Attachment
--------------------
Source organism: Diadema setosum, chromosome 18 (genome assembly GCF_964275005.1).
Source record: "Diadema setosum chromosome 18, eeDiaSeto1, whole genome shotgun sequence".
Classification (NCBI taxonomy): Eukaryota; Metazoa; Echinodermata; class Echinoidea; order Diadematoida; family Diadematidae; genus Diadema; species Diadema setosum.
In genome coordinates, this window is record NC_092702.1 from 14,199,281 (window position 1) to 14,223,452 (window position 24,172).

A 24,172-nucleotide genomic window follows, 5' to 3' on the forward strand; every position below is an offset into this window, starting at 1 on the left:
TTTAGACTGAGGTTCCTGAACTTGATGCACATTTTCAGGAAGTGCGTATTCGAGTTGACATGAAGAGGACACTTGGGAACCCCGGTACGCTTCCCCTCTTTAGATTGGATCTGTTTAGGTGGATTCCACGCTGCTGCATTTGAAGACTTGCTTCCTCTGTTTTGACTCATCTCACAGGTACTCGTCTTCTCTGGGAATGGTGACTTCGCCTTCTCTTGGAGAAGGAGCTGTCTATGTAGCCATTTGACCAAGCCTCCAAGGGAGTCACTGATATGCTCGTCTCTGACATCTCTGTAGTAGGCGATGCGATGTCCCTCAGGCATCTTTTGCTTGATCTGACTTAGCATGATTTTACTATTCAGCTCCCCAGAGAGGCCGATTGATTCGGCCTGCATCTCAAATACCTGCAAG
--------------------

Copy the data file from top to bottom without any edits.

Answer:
Source organism: Diadema setosum, chromosome 18 (genome assembly GCF_964275005.1).
Source record: "Diadema setosum chromosome 18, eeDiaSeto1, whole genome shotgun sequence".
Classification (NCBI taxonomy): Eukaryota; Metazoa; Echinodermata; class Echinoidea; order Diadematoida; family Diadematidae; genus Diadema; species Diadema setosum.
In genome coordinates, this window is record NC_092702.1 from 14,199,281 (window position 1) to 14,223,452 (window position 24,172).

A 24,172-nucleotide genomic window follows, 5' to 3' on the forward strand; every position below is an offset into this window, starting at 1 on the left:
TTTAGACTGAGGTTCCTGAACTTGATGCACATTTTCAGGAAGTGCGTATTCGAGTTGACATGAAGAGGACACTTGGGAACCCCGGTACGCTTCCCCTCTTTAGATTGGATCTGTTTAGGTGGATTCCACGCTGCTGCATTTGAAGACTTGCTTCCTCTGTTTTGACTCATCTCACAGGTACTCGTCTTCTCTGGGAATGGTGACTTCGCCTTCTCTTGGAGAAGGAGCTGTCTATGTAGCCATTTGACCAAGCCTCCAAGGGAGTCACTGATATGCTCGTCTCTGACATCTCTGTAGTAGGCGATGCGATGTCCCTCAGGCATCTTTTGCTTGATCTGACTTAGCATGATTTTACTATTCAGCTCCCCAGAGAGGCCGATTGATTCGGCCTGCATCTCAAATACCTGCAAG